Vandalism: A Frightening Image Steeped in History

By Ethan Wellerstein, Contributing Writer

   I never asked to be Jewish. My parents never consulted me, and it was never discussed- it simply happened. Although I have great pride in my religion and my people, I also now have an obligation. I am obliged to carry forth the traditions, prayers, and history of the Jewish people. It is also my responsibility to ensure that my children, my children’s children, and their children after them all have the freedom to choose, if they so wish, to carry on our culture.

   The night after the election, I went with my family to our synagogue, where a Holocaust survivor was speaking. His story was incredible and very moving. This man, Henry Oster, described his experiences in vivid detail. He described the deliberate and systematic destruction of his family, his people, and their history. He told of how his father was starved to death, his friends were hanged, and his mother taken away from him before he could say goodbye. His words felt surreal; he told us of this world that seemed so alien to our own, yet the atrocities he discussed happened in this world less than a century ago. At the end of his story, there was a time for questions, and of course, there was one about our recent presidential election. Mr. Oster told the congregation about his fears for America’s future. He reminded us that in these times, it can be easy to forget what has happened in our past, and that the process of alienating someone from their rights is often gradual. We must remain vigilant and do our part, he told us, to remember the past and guard our futures.

   Last week, I was walking with some friends in the Acalanes parking lot. One was Jewish, the other was more Jew-ISH. We were walking and talking when I noticed what appeared to be a rust stain on one of the pillars holding up our new and wonderful solar panels. Upon further inspection, I realized that it wasn’t just a stain, but something I am unfortunately altogether too familiar with – a Swastika.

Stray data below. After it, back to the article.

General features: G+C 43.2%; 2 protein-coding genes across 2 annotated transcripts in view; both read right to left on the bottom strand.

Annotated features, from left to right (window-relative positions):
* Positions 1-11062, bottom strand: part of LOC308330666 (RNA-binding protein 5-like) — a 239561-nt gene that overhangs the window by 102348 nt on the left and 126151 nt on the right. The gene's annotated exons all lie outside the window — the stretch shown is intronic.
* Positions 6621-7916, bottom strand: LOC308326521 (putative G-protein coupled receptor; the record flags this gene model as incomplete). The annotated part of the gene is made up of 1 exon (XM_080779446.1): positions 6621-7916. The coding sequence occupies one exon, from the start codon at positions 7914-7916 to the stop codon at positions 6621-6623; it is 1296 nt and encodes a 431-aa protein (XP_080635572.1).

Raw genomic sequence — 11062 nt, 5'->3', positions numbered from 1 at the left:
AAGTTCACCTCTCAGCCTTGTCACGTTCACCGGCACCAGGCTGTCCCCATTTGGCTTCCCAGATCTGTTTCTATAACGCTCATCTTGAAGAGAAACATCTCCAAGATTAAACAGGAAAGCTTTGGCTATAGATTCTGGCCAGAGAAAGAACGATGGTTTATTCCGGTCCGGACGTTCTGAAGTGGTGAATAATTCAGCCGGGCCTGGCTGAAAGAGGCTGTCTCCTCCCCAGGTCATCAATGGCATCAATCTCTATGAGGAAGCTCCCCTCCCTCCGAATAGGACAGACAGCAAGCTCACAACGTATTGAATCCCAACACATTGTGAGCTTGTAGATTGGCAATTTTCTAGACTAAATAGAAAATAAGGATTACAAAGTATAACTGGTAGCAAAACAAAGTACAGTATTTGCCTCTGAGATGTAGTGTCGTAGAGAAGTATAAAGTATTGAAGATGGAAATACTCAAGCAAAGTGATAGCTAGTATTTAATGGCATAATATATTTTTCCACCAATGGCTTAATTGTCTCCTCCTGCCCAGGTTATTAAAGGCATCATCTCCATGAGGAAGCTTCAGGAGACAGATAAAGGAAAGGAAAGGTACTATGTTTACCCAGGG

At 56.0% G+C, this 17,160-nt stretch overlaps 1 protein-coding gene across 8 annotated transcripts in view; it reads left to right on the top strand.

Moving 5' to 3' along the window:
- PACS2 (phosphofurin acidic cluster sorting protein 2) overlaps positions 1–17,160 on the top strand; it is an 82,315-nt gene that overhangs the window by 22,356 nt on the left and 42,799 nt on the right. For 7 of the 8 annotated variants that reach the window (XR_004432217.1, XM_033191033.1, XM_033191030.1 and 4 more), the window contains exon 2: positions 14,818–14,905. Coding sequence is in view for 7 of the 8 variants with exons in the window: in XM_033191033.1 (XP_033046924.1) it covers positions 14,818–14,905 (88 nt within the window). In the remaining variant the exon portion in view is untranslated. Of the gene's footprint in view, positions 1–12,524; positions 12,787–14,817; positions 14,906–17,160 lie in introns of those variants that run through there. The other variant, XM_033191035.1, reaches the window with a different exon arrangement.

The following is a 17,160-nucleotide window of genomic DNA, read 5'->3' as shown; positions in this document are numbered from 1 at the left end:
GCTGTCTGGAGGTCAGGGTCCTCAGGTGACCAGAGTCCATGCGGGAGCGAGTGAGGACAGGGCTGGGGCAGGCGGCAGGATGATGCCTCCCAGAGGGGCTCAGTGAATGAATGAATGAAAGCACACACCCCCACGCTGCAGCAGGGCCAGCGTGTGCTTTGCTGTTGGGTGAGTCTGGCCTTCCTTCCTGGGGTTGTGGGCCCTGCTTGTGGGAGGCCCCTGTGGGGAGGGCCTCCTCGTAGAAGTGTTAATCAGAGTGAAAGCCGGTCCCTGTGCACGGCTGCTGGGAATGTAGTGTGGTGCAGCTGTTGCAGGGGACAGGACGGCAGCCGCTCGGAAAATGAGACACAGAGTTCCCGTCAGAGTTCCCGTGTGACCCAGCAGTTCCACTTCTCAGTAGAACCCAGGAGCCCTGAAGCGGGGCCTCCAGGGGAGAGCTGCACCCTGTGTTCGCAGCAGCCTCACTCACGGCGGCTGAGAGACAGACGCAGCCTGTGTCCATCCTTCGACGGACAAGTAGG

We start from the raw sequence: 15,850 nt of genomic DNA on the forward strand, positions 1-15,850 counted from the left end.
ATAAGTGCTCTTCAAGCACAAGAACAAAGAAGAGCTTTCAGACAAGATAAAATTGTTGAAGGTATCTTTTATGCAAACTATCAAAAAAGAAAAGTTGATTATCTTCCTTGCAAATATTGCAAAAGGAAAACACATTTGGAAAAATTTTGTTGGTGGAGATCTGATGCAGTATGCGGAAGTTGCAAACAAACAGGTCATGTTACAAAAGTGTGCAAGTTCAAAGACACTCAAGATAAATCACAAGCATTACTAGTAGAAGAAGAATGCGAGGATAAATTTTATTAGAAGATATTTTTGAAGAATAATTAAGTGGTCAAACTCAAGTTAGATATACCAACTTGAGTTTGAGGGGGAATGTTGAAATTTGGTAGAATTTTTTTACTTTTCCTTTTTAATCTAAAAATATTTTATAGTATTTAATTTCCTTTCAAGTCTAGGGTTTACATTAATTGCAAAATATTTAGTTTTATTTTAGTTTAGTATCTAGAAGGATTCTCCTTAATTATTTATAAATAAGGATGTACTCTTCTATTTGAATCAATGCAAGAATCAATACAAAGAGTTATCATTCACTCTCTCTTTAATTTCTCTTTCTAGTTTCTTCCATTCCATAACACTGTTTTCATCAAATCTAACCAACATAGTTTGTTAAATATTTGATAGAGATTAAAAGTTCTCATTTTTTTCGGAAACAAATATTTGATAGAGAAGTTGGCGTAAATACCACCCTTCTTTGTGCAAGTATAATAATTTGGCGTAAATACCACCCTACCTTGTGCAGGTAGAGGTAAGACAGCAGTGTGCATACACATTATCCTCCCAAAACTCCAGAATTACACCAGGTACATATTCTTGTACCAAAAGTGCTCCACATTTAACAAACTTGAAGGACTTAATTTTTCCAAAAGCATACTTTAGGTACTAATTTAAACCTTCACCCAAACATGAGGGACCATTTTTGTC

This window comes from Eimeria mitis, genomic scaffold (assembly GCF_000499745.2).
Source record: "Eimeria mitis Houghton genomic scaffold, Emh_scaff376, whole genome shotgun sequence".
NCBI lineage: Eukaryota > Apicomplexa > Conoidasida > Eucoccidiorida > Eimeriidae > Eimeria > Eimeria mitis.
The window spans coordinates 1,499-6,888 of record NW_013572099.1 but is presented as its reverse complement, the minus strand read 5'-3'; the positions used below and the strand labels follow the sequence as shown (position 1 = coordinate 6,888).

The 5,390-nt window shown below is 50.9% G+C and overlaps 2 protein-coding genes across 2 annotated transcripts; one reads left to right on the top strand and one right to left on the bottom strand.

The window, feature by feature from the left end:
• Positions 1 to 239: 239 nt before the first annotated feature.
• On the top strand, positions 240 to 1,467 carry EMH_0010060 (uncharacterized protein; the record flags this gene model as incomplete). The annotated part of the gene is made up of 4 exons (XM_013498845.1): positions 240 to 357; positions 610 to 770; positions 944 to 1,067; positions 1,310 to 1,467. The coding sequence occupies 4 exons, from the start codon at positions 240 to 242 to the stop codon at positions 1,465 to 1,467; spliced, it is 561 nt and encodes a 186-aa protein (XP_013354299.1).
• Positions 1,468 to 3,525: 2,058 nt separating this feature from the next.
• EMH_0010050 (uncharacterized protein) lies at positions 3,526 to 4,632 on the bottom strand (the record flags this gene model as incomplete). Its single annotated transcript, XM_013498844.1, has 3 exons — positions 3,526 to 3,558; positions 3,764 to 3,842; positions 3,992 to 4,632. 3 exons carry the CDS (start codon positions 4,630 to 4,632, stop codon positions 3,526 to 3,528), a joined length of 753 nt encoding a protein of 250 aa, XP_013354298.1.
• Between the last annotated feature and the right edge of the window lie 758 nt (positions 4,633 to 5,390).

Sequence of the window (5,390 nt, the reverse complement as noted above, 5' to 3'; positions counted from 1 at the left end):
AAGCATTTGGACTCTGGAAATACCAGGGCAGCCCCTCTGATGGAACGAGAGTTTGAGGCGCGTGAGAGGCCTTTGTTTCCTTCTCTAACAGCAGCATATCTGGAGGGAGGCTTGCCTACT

My first reaction was to ignore it. I thought, “It’s just one image, I’m sure they don’t know what it means.” But then I looked at my Jewish friend; I saw his disturbance at the image, and I was reminded of what I had heard from Henry Oster as well as my responsibility to my people. So we informed the administration and it was covered up.

   Seeing the Swastika at our school made me feel so many things. It began with disgust that one of my peers would do this, followed by the fear that this could only be the beginning of what is to come, and then the anxiety about what to do next. These feelings eventually faded, and were replaced by the ones that I truly intend to act upon. I feel motivated, more than ever before, to speak out and voice my opinion for what I believe is right and just. We all have such incredible and unprecedented access to communication – we should use that more to talk about how we feel and the injustices and problems that we notice, because maybe no one else notices them, and they need to be discussed.

   I know Donald Trump is not Adolf Hitler. And I know that America won’t turn into Nazi Germany. But the feeling I got when I looked at that Swastika; that symbol which represents so much hatred, so much cruelty, so much death – both for my people and for millions of others – makes me now, more than ever, proud to be Jewish.

   Whoever painted the Swastika on school property did it for one of two reasons, and I hope that it was ignorance; the other option is that they truly believe in everything that the symbol stands for. That is something worth being frightened over.

   So now we must make a choice: we can either stand by while these things are being done and care only for ourselves, or we can stand up for what we know to be right. We can recognize that we are all people, and that we all deserve the same rights and respect that our country promises its citizens. Skin color, nationality, gender, sexuality, religious beliefs…whatever it is, no person should be treated like a second class citizen in the country that prides itself in being the greatest on Earth. We must recognize these things that compel us to speak out, whether on our behalf or for someone else, because we must help each other if we ever want to created a better and just society. There’s a quote in the National Holocaust Museum in our nation’s capital that reads, “First they came for the Socialists, and I did not speak out—Because I was not a Socialist.  Then they came for the Trade Unionists, and I did not speak out—Because I was not a Trade Unionist.

Then they came for the Jews, and I did not speak out—Because I was not a Jew.  Then they came for me—and there was no one left to speak for me.”

Thank you for listening to what I have to say. I hope you gained some perspective from my personal experiences and opinions. I hope that however you choose to do it, you fight for what’s right, just, and truly American.

Ethan Wellerstein is a junior at Acalanes.

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